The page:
This project looked at the question of sea level rise and insurance. It investigated the “tipping points” at which insurance companies might decide to refuse insurance to coastal property owners, and asked, what will happen next?
Land-use suitability: incorporating climate change impacts
The primary sector has been a key part of New Zealand’s growth for a long time. Agriculture, forestry and fishing are all central to our modern economy.
Centring culture in public engagement on climate change
How do people’s cultural values shape and influence the way they might adapt to the new realities of climate change? Rather than taking a reactive approach to climate-induced events, this research – which focusses particularly on the tourism sector – involves the design of effective and proactive risk management strategies to adapt to climate change.
Latest news and updates
We in the Deep South Challenge have established a critical new position, the "Climate Change Knowledge Broker". This person will play a critical role in the Deep South Challenge as a translator between disciplines, enabling connections between different research programmes for maximum impact. In particular, the Climate Change Knowledge Broker will focus on making the outputs from the New Zealand Earth System Model (NZESM) and associated climate models, accessible to research in other programmes within the Challenge as well as to external stakeholders. Applications close Monday 11 May.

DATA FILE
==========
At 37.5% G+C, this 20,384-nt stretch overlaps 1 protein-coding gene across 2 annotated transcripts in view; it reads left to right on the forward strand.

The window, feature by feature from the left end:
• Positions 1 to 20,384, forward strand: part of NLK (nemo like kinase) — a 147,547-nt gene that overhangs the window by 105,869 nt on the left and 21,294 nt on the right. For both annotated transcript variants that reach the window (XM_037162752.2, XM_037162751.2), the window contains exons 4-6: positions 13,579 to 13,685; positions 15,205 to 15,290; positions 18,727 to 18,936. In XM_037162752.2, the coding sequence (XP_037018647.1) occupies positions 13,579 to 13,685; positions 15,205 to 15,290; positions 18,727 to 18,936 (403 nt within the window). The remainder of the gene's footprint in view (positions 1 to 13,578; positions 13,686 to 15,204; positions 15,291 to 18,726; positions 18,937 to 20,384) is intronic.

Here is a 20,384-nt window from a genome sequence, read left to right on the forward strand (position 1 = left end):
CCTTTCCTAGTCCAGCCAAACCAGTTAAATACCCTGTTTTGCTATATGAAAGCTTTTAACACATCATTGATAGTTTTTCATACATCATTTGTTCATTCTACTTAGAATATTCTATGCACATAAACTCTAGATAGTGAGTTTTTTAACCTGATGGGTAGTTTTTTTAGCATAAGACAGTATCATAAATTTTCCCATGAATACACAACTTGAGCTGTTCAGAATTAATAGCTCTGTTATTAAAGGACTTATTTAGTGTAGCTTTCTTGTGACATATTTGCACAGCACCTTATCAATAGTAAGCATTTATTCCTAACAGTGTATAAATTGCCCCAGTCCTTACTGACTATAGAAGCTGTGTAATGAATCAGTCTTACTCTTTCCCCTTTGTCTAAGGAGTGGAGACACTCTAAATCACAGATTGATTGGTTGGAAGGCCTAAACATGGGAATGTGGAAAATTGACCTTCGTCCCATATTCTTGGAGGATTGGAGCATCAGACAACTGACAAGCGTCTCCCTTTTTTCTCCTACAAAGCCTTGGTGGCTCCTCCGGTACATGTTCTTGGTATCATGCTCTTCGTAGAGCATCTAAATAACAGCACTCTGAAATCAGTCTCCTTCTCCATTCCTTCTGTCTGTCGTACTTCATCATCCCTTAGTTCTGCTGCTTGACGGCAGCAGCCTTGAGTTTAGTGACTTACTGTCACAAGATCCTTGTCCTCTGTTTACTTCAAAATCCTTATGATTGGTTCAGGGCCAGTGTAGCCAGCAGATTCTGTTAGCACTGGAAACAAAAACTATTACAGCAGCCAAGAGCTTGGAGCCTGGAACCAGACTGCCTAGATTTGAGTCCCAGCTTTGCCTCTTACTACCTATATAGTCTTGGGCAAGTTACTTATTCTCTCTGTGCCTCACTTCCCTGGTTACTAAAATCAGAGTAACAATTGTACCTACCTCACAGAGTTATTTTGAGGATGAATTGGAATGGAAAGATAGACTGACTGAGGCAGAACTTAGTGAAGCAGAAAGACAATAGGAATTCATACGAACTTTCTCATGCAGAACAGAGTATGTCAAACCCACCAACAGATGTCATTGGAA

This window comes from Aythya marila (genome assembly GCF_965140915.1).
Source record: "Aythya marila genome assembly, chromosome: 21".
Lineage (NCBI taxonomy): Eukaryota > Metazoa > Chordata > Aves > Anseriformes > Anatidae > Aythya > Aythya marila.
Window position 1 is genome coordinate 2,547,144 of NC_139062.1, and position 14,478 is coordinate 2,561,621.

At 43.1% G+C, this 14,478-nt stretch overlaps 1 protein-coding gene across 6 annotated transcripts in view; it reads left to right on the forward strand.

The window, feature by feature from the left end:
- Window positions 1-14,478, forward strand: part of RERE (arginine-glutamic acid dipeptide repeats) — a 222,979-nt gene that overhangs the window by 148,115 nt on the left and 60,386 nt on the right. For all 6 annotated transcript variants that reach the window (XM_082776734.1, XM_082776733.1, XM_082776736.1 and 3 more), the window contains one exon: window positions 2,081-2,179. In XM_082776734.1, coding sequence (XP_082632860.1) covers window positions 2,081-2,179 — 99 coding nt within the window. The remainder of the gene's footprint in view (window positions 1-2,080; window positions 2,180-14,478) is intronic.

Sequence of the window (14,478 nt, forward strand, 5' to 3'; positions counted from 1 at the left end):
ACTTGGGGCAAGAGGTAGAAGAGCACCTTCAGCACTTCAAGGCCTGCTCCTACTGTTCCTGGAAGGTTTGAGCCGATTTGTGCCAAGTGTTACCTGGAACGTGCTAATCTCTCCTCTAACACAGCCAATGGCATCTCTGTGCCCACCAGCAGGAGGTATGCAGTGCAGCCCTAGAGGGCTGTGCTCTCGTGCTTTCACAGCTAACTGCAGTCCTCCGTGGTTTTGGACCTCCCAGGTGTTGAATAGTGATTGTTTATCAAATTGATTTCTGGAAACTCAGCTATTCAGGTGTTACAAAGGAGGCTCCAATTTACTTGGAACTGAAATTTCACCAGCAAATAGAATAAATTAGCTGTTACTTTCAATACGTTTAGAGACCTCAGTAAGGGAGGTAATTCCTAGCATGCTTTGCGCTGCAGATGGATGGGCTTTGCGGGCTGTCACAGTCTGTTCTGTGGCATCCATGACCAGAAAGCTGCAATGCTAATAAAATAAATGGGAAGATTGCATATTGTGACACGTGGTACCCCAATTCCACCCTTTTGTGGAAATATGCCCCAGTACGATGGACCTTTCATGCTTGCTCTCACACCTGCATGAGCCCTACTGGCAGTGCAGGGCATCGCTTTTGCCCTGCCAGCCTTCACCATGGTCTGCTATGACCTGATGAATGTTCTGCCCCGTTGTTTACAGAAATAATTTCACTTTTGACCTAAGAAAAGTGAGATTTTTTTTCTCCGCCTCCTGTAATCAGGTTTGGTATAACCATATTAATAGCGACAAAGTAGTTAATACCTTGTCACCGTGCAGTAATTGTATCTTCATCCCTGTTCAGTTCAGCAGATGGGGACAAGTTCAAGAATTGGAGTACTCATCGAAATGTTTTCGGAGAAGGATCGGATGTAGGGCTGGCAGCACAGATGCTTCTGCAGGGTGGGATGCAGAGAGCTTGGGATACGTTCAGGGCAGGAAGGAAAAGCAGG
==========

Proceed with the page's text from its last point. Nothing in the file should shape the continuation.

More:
New research released by the Deep South Challenge: Changing with our Climate supports decision-makers to map out how decisions can be made now for ongoing climate change impacts, by starting with the future we wish to avoid. The research report, Supporting decision making through adaptive tools: Practice Guidance on signals and triggers, has been a multi-disciplinary and multi-institute effort, with team members from Victoria University of Wellington, Manaaki Whenua Landcare Research, and NIWA.
Weather-related hazards have already cost the EQC $450 million in (inflation adjusted) payouts since the year 2000. New research by Jacob Pastor-Paz, Ilan Noy, Isabelle Sin, Abha Sood, David Fleming-Munoz and Sally Owen has found that climate change, and the expected increase in intensity and frequency of extreme weather-related events, is likely to translate into higher damages and thus an additional financial liability for the EQC.
THE NEW NORMAL
The Deep South Challenge proudly partners with New Zealand Geographic to collate a range of high-quality climate change journalism at the New Zealand climate hub.
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Climate change effects are accelerating, driving the need for actions informed by sound climate knowledge.Find out more